After a year of keeping bees, I had pretty well forgotten that the reason most people get into this is for the honey.
Ostensibly, the bees work for the beekeeper, but as a beginner this concept got reversed for me, so I spent my time worrying about the bees and feeling inadequate about the state of the hives. I watched a lot of Youtube videos and read some books, but I never shook my apprehension. Overly swathed in protective clothing, I would hold my breath each time I opened the hives, afraid of finding they had been robbed, parasites had taken over, or a queen had died.
This weekend was an epiphany. Heart pounding like usual, I cracked open the hives to discover honey- lots and lots of it. Over a hundred pounds altogether, mainly from the stronger of the two hives. Frame after frame of capped honey came out of the supers, and by yesterday afternoon it had all been extracted and strained, and enough jars scrounged to contain it.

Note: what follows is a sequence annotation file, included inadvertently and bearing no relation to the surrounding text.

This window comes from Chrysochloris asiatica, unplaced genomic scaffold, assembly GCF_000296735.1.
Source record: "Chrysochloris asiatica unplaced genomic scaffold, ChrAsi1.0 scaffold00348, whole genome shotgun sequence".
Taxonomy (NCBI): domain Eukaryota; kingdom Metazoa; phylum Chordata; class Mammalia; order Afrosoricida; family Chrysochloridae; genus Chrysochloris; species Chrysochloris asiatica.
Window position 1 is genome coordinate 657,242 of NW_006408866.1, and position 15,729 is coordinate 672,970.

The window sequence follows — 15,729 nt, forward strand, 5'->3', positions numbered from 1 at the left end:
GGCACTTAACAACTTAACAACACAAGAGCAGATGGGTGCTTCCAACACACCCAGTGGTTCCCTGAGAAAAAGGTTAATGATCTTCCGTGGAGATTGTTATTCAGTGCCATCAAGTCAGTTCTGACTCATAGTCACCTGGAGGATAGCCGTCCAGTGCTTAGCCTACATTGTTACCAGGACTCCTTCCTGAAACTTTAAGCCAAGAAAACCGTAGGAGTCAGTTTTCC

I’m still amazed by what happened. A single bee can produce only a twelfth of a teaspoon of honey in its lifetime. The honey I took represents the output of a whole civilization of bees, and yet they continue on. They’ve cleaned out any remaining residue in the empty comb and are already starting to rebuild it again. If I’m lucky I can harvest again in the fall, if the colony increases and they have enough time and enough workers to replace all the wealth I just stole.
Check NewsWorks Tuesday June 7 for a news feature on an organized urban honey venture in Northwest Philadelphia.